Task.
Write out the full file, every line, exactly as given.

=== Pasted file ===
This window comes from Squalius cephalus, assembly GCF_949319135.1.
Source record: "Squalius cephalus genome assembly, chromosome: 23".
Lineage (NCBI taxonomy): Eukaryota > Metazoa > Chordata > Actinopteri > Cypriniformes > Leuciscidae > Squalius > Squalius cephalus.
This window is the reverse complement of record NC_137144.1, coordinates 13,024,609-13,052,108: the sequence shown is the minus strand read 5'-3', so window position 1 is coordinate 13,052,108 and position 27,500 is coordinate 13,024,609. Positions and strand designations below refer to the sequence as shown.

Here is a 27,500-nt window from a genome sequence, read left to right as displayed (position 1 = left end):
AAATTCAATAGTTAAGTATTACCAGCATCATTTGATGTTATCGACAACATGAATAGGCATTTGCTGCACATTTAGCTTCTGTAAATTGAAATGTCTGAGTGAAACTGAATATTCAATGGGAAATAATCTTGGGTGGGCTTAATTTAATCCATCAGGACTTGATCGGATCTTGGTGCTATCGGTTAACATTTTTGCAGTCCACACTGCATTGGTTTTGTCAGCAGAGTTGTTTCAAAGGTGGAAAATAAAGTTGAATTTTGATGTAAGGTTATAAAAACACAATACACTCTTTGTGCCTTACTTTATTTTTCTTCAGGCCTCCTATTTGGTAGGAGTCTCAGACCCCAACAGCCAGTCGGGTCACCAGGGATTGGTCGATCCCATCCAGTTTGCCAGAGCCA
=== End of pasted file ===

This window comes from Squalius cephalus, assembly GCF_949319135.1.
Source record: "Squalius cephalus genome assembly, chromosome: 23".
Lineage (NCBI taxonomy): Eukaryota > Metazoa > Chordata > Actinopteri > Cypriniformes > Leuciscidae > Squalius > Squalius cephalus.
This window is the reverse complement of record NC_137144.1, coordinates 13,024,609-13,052,108: the sequence shown is the minus strand read 5'-3', so window position 1 is coordinate 13,052,108 and position 27,500 is coordinate 13,024,609. Positions and strand designations below refer to the sequence as shown.

Here is a 27,500-nt window from a genome sequence, read left to right as displayed (position 1 = left end):
AAATTCAATAGTTAAGTATTACCAGCATCATTTGATGTTATCGACAACATGAATAGGCATTTGCTGCACATTTAGCTTCTGTAAATTGAAATGTCTGAGTGAAACTGAATATTCAATGGGAAATAATCTTGGGTGGGCTTAATTTAATCCATCAGGACTTGATCGGATCTTGGTGCTATCGGTTAACATTTTTGCAGTCCACACTGCATTGGTTTTGTCAGCAGAGTTGTTTCAAAGGTGGAAAATAAAGTTGAATTTTGATGTAAGGTTATAAAAACACAATACACTCTTTGTGCCTTACTTTATTTTTCTTCAGGCCTCCTATTTGGTAGGAGTCTCAGACCCCAACAGCCAGTCGGGTCACCAGGGATTGGTCGATCCCATCCAGTTTGCCAGAGCCA